Phoebe Prince's mother, Anne O'Brien, breaks her silence- Emotional appearance on CNN's Piers Morgan -VIDEO


Phoebe Prince
It was heartbreaking to watch Anne O'Brien, Phoebe Prince's mother give her first TV interview on the CNN show Piers Morgan Tonight.

Dressed in black, she was clearly still deeply grieving for her 15-year-old daughter who was badly bullied and committed suicide in January 2010 after moving to Massachusetts from Ireland and attending school at South Hadley High.

At several points in the interview there were tears in her eyes and a hesitancy in her answers.

She retained a dignified presence but clearly the death of her daughter has changed her life forever.

As she has said about Phoebe “It is impossible to measure the impact of Phoebe’s death upon our lives, “There will be no more reading to Phoebe, no more hearing her lovely soprano voice.

“How do you measure a future that should have been rightfully hers? Phoebe was a beautiful, intelligent, gregarious daughter, with a kind heart, able to show compassion for others.

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She was also painfully honest.

Asked by Piers Morgan if she hoped that Phoebe's death changed anything she said;

"Ideally I'd like it to be that children treat each other in a more civilized fashion but I'm not too hopeful about that."

"I think to say oh yes, everything is going to be different to each other because of Phoebe is naive.

Last May, five former South Hadley High School students – Ashley Longe, Flannery Mullins Sean Mulveyhill, Kyla Narey and Sharon Velazquez – were found guilty of misdemeanor counts in the Prince bullying case.

"It's - that level of aggression towards another human being is just beyond my understanding," she said.

"It was almost planned.

"It is astounding that there never was a stop internal stop mechanism for some of tese kids to say this is going too far.But I also think the culture in the school helped enable that."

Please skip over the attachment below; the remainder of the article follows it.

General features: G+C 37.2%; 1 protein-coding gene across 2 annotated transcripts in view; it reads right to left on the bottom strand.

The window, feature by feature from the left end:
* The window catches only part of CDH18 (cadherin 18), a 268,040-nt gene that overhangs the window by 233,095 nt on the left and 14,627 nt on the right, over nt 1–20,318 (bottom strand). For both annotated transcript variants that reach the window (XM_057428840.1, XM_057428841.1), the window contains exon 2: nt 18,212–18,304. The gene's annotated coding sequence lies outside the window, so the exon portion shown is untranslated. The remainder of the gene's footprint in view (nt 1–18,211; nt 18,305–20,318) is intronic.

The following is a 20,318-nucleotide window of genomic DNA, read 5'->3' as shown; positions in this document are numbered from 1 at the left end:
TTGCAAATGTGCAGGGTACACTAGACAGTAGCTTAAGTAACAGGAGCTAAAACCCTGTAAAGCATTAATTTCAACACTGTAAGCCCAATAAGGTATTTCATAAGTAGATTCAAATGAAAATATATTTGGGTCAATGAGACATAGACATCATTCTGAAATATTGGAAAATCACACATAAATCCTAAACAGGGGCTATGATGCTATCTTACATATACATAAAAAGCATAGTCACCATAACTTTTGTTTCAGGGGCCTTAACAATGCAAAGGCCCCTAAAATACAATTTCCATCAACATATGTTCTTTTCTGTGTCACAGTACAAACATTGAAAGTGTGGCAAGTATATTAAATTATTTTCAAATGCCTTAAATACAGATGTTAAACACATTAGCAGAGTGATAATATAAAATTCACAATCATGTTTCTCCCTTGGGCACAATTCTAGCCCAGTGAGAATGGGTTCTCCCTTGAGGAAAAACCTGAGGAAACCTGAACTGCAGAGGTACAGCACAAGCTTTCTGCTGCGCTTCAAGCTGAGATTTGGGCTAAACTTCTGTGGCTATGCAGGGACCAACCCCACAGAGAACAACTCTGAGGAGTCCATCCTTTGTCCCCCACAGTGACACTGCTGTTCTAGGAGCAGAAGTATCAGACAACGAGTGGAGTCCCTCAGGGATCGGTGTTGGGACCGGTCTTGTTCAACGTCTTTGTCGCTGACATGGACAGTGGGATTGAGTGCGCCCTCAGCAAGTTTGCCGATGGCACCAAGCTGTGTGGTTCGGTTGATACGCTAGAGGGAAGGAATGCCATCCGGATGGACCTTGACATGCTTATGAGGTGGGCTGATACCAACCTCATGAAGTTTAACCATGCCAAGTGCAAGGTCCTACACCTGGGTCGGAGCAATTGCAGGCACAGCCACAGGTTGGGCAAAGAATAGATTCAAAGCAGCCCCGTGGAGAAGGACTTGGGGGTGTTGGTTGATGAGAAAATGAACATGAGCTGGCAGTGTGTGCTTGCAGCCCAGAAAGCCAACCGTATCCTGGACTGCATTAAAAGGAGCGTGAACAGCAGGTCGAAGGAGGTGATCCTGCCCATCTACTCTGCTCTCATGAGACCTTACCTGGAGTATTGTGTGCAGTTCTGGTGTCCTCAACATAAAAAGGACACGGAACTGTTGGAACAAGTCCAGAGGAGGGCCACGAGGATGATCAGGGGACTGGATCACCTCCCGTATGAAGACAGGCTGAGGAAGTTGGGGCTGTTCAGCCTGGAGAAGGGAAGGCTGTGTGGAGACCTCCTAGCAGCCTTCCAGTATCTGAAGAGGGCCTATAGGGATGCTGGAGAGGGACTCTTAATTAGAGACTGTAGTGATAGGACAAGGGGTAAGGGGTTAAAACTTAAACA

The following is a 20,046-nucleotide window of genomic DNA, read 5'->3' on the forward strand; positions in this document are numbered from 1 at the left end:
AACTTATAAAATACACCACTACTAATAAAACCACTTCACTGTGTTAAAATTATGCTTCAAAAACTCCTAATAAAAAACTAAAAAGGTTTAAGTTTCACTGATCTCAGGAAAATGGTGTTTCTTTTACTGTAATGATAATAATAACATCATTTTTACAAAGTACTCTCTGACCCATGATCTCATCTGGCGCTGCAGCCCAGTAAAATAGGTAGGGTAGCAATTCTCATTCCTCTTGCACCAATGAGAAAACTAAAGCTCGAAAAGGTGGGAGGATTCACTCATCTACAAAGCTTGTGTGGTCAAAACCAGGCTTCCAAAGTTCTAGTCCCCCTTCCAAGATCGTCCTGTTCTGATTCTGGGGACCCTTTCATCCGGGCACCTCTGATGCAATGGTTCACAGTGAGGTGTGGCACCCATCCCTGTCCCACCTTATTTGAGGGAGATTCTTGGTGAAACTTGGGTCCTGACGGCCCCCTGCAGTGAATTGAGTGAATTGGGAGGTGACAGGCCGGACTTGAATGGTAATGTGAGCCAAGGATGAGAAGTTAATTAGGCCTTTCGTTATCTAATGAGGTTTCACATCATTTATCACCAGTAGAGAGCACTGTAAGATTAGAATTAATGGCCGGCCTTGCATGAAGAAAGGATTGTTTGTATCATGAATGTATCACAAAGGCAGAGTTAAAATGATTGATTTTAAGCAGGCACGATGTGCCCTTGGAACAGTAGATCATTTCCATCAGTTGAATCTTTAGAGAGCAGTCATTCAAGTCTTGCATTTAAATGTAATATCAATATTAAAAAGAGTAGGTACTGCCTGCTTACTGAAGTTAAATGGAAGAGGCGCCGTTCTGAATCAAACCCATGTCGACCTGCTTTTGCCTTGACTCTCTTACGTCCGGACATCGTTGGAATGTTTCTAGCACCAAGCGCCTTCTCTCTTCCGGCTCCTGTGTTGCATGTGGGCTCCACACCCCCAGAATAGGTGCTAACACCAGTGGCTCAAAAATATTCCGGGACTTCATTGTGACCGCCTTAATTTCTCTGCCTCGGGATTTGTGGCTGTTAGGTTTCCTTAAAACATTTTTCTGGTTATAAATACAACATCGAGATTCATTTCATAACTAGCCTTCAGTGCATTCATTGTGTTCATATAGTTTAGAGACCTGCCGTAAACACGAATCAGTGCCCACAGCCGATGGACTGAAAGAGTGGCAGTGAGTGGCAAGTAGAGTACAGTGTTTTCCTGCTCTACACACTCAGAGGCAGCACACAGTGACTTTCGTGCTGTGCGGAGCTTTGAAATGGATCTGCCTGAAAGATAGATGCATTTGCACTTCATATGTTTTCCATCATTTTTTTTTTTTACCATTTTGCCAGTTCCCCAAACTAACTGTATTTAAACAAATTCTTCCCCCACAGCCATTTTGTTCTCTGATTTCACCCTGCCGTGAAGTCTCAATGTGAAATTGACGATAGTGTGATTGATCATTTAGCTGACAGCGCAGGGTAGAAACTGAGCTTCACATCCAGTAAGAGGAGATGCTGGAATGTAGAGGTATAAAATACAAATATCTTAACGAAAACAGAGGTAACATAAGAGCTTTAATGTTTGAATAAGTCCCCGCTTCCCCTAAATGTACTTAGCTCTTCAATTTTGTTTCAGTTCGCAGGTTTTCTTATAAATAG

However, she said that the new bullying legislation, known as Phoebe's law, which mandates that schools treat the issue far more seriously, will be her daughter's legacy.

She paid a moving tribute to former DA Elizabeth Scheibel who pursued the bullying charges and forced a trial for her role in that and the new Phoebe law.

But she had contempt for school authorities who allowed the bullying to continue.

School Superintendent Gus Sayer was especially responsible.

"It was very painful because you realize as a parent no matter what I did, no matter how many times I called the school, no matter how many people I might have spoken to there, that she didn't stand a chance there."

“The school personnel will never be held accountable,’’ she previously told the Boston Globe . “It’s unfair.’’

She also drew differences between the defendants and their reaction to Phoebe's death.

"All we ever wanted,’’ O’Brien has said is “For these kids to take ownership of what they did, and to show genuine remorse."

Some clearly did, some did not.

They can get on with their lives, but it is clear Anne O'Brien is stuck in a lonely devastating place.

By telling her story last night however, she once again helped children everywhere who are being bullied by coming forward and focusing on an issue that needs to be addressed.

She deserves great credit for her courage.

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